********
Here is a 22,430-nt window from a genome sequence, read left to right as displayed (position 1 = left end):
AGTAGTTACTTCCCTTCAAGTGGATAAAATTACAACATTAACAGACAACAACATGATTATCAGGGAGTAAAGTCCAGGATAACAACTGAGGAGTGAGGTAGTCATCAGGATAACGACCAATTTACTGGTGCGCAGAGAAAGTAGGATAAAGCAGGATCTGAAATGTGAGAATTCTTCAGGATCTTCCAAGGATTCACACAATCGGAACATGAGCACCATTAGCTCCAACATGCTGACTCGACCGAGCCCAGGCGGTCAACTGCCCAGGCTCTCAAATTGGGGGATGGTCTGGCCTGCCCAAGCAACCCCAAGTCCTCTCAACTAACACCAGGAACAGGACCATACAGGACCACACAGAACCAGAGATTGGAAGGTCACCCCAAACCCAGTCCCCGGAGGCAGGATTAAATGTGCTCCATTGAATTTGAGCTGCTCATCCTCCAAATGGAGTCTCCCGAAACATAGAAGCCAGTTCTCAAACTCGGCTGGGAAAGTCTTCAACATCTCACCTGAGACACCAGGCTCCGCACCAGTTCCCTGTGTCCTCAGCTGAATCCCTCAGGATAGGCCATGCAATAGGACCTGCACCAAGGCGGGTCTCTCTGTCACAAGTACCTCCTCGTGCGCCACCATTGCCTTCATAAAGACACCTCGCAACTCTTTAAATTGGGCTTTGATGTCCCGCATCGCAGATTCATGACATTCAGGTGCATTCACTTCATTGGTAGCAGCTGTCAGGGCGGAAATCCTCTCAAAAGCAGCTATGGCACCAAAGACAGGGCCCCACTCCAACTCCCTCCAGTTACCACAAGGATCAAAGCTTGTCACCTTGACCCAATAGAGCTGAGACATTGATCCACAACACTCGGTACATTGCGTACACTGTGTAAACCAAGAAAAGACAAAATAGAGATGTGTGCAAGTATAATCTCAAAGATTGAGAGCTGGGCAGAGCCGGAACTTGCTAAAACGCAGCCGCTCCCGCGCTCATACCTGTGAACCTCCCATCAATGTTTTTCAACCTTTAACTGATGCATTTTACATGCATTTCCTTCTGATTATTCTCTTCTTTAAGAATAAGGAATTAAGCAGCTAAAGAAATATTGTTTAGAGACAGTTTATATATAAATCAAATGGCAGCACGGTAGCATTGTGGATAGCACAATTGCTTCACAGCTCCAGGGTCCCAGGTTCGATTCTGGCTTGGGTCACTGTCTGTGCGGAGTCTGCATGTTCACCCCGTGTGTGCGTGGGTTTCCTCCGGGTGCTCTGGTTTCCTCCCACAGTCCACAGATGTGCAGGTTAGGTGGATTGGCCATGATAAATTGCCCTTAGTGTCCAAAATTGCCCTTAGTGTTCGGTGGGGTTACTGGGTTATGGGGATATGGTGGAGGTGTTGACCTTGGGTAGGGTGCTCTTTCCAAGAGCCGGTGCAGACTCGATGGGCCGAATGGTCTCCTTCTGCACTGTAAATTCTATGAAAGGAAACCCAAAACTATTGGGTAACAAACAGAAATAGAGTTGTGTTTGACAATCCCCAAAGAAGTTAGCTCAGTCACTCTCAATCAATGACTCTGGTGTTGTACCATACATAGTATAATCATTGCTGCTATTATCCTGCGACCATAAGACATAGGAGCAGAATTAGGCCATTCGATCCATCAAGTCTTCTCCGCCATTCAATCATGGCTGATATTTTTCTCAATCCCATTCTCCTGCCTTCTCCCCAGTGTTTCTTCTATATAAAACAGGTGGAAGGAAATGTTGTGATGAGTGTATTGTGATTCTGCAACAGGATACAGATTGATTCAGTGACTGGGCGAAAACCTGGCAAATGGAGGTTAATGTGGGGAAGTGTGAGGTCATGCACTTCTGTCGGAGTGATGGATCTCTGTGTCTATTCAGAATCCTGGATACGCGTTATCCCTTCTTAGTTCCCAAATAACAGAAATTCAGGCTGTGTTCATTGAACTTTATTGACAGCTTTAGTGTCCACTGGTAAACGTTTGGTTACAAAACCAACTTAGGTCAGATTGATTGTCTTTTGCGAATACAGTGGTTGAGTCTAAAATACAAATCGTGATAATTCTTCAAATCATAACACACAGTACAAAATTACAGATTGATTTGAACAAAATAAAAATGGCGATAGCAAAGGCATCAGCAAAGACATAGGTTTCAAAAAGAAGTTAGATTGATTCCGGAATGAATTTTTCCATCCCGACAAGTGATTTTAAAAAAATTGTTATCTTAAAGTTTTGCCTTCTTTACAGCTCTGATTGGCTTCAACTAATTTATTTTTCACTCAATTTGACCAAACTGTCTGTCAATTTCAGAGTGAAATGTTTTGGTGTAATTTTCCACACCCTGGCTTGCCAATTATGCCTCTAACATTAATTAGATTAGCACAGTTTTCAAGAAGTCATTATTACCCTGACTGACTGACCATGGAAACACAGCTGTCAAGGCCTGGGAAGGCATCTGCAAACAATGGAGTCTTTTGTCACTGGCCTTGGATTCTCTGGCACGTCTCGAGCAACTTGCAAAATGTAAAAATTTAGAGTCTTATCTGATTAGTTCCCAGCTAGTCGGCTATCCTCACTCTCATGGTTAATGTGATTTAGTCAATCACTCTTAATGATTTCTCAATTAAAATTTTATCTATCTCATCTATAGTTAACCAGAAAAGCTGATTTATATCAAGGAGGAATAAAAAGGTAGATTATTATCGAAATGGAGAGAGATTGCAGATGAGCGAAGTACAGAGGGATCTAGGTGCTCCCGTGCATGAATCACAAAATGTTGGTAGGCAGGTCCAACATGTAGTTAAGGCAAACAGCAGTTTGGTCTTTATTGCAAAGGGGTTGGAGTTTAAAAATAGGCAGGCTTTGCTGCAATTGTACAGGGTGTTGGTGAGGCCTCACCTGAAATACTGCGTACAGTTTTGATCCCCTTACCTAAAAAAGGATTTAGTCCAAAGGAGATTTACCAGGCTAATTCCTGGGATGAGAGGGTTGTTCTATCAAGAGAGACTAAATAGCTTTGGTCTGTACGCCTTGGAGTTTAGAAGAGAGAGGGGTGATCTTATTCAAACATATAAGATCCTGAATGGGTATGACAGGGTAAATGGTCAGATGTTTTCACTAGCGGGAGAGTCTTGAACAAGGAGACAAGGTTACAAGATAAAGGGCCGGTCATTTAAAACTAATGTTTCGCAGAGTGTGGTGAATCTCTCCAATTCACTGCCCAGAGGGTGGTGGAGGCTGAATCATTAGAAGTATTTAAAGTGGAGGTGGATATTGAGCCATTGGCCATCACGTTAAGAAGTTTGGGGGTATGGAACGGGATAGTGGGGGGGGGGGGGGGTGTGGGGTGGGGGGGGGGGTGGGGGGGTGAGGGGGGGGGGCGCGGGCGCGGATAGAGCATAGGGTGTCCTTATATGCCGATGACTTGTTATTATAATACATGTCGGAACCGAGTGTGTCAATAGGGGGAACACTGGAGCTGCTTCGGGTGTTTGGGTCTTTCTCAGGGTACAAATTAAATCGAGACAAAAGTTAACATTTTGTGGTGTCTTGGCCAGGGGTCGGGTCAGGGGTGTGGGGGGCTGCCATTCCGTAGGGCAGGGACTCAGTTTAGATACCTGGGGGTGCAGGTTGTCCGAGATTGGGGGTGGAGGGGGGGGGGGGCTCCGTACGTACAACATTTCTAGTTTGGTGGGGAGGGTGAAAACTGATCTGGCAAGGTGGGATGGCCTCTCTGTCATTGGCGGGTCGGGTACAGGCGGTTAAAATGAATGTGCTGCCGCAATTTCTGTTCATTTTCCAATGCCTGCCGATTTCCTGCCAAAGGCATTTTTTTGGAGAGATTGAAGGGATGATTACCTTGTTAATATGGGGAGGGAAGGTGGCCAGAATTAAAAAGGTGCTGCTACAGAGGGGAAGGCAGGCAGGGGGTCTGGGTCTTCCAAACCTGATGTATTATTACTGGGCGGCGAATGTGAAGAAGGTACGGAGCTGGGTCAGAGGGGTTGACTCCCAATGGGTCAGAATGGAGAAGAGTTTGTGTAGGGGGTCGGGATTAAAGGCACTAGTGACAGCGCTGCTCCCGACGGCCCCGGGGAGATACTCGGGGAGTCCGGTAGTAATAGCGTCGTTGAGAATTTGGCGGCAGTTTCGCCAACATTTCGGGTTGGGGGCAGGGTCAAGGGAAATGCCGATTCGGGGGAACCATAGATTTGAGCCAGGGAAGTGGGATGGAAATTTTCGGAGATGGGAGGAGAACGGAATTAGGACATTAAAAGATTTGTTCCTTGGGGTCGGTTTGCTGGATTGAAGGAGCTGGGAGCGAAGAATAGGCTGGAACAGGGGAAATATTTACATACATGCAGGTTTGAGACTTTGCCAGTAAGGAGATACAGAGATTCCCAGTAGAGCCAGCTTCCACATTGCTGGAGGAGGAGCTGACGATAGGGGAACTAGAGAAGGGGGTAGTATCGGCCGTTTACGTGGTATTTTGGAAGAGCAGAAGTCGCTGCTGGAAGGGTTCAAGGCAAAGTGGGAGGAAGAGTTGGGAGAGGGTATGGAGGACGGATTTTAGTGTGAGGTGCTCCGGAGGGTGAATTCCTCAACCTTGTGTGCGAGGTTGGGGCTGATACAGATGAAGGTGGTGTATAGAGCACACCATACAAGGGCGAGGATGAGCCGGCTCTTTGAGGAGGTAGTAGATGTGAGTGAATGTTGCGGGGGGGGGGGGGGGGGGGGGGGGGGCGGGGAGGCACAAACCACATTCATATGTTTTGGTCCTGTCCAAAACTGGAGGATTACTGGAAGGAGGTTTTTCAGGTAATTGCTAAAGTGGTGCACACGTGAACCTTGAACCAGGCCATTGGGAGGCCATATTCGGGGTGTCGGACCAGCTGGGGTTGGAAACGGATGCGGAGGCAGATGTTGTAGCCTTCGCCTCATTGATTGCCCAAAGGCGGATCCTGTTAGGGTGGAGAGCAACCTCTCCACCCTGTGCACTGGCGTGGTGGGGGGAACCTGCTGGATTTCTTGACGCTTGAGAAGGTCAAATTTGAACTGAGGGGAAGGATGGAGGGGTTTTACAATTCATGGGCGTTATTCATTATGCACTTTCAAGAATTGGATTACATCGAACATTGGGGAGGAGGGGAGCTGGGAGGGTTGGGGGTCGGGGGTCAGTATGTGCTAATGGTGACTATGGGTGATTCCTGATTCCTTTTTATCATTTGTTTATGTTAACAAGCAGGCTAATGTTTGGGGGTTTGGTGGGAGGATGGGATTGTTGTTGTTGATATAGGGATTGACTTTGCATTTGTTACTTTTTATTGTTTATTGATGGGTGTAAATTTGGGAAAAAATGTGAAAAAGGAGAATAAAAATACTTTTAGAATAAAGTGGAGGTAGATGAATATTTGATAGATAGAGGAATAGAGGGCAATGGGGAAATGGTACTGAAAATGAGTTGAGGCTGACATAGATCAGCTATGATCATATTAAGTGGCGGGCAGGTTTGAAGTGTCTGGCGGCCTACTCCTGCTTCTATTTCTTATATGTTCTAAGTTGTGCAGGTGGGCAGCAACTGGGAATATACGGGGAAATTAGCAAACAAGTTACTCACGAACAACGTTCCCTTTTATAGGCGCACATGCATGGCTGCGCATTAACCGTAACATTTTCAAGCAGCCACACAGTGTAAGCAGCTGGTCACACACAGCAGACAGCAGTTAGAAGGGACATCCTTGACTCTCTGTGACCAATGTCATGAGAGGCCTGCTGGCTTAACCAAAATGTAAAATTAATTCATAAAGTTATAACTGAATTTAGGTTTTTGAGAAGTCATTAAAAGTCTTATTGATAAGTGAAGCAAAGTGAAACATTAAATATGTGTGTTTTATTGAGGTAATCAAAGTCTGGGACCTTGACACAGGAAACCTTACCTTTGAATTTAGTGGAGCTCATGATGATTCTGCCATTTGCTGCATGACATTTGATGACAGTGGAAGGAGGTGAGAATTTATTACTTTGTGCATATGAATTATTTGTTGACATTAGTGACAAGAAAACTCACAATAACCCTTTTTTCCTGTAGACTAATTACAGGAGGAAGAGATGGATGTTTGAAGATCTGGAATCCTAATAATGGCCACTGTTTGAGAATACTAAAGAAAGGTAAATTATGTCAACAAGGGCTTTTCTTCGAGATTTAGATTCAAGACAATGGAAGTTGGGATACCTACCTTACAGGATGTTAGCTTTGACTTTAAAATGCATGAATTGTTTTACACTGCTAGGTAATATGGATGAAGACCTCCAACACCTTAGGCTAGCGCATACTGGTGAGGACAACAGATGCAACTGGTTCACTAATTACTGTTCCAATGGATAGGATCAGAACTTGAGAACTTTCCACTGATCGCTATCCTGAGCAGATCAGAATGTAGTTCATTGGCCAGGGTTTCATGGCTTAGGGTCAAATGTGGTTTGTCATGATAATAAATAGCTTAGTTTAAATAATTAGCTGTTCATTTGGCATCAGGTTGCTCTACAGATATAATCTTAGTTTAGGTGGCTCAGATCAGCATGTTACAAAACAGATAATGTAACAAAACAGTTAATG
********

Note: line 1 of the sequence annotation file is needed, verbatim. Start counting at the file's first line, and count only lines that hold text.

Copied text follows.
Here is a 22,430-nt window from a genome sequence, read left to right as displayed (position 1 = left end):